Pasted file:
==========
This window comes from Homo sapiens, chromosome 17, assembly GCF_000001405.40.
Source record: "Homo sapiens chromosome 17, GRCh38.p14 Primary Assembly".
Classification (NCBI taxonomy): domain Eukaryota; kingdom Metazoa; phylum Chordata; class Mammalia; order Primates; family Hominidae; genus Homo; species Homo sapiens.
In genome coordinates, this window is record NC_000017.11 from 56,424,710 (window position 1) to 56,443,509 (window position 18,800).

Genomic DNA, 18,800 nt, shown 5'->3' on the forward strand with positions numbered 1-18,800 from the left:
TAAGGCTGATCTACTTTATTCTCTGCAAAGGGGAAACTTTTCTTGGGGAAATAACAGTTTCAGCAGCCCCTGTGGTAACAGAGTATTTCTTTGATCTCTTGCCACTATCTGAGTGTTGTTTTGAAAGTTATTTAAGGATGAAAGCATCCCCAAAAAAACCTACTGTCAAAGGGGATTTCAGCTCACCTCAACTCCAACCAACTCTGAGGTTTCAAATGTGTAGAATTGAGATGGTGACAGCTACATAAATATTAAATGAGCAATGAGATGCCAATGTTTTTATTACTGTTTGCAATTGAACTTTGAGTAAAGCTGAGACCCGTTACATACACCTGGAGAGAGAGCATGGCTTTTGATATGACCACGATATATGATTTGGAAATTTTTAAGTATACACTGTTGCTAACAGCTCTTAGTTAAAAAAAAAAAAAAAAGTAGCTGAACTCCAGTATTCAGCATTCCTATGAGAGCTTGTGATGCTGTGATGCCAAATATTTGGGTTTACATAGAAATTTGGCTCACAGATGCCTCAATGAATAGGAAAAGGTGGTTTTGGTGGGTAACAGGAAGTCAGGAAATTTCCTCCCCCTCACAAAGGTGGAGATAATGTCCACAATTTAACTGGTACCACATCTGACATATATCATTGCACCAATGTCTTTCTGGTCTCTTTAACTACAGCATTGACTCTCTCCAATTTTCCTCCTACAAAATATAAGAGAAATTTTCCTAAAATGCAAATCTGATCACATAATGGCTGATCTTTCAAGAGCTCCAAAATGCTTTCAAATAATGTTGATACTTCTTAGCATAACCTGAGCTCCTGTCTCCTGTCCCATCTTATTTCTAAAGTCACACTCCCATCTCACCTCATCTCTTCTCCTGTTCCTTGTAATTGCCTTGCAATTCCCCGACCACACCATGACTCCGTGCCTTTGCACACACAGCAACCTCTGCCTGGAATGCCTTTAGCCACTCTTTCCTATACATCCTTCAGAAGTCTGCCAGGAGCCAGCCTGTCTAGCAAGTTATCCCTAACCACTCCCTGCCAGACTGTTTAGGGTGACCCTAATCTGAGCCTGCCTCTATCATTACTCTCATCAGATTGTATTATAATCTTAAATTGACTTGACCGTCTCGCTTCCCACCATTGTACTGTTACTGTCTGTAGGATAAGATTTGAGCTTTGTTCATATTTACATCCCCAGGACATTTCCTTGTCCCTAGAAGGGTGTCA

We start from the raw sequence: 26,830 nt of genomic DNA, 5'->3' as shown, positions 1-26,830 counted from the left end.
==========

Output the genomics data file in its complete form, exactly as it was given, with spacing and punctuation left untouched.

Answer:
This window comes from Homo sapiens, chromosome 17, assembly GCF_000001405.40.
Source record: "Homo sapiens chromosome 17, GRCh38.p14 Primary Assembly".
Classification (NCBI taxonomy): domain Eukaryota; kingdom Metazoa; phylum Chordata; class Mammalia; order Primates; family Hominidae; genus Homo; species Homo sapiens.
In genome coordinates, this window is record NC_000017.11 from 56,424,710 (window position 1) to 56,443,509 (window position 18,800).

Genomic DNA, 18,800 nt, shown 5'->3' on the forward strand with positions numbered 1-18,800 from the left:
TAAGGCTGATCTACTTTATTCTCTGCAAAGGGGAAACTTTTCTTGGGGAAATAACAGTTTCAGCAGCCCCTGTGGTAACAGAGTATTTCTTTGATCTCTTGCCACTATCTGAGTGTTGTTTTGAAAGTTATTTAAGGATGAAAGCATCCCCAAAAAAACCTACTGTCAAAGGGGATTTCAGCTCACCTCAACTCCAACCAACTCTGAGGTTTCAAATGTGTAGAATTGAGATGGTGACAGCTACATAAATATTAAATGAGCAATGAGATGCCAATGTTTTTATTACTGTTTGCAATTGAACTTTGAGTAAAGCTGAGACCCGTTACATACACCTGGAGAGAGAGCATGGCTTTTGATATGACCACGATATATGATTTGGAAATTTTTAAGTATACACTGTTGCTAACAGCTCTTAGTTAAAAAAAAAAAAAAAAGTAGCTGAACTCCAGTATTCAGCATTCCTATGAGAGCTTGTGATGCTGTGATGCCAAATATTTGGGTTTACATAGAAATTTGGCTCACAGATGCCTCAATGAATAGGAAAAGGTGGTTTTGGTGGGTAACAGGAAGTCAGGAAATTTCCTCCCCCTCACAAAGGTGGAGATAATGTCCACAATTTAACTGGTACCACATCTGACATATATCATTGCACCAATGTCTTTCTGGTCTCTTTAACTACAGCATTGACTCTCTCCAATTTTCCTCCTACAAAATATAAGAGAAATTTTCCTAAAATGCAAATCTGATCACATAATGGCTGATCTTTCAAGAGCTCCAAAATGCTTTCAAATAATGTTGATACTTCTTAGCATAACCTGAGCTCCTGTCTCCTGTCCCATCTTATTTCTAAAGTCACACTCCCATCTCACCTCATCTCTTCTCCTGTTCCTTGTAATTGCCTTGCAATTCCCCGACCACACCATGACTCCGTGCCTTTGCACACACAGCAACCTCTGCCTGGAATGCCTTTAGCCACTCTTTCCTATACATCCTTCAGAAGTCTGCCAGGAGCCAGCCTGTCTAGCAAGTTATCCCTAACCACTCCCTGCCAGACTGTTTAGGGTGACCCTAATCTGAGCCTGCCTCTATCATTACTCTCATCAGATTGTATTATAATCTTAAATTGACTTGACCGTCTCGCTTCCCACCATTGTACTGTTACTGTCTGTAGGATAAGATTTGAGCTTTGTTCATATTTACATCCCCAGGACATTTCCTTGTCCCTAGAAGGGTGTCA

We start from the raw sequence: 26,830 nt of genomic DNA, 5'->3' as shown, positions 1-26,830 counted from the left end.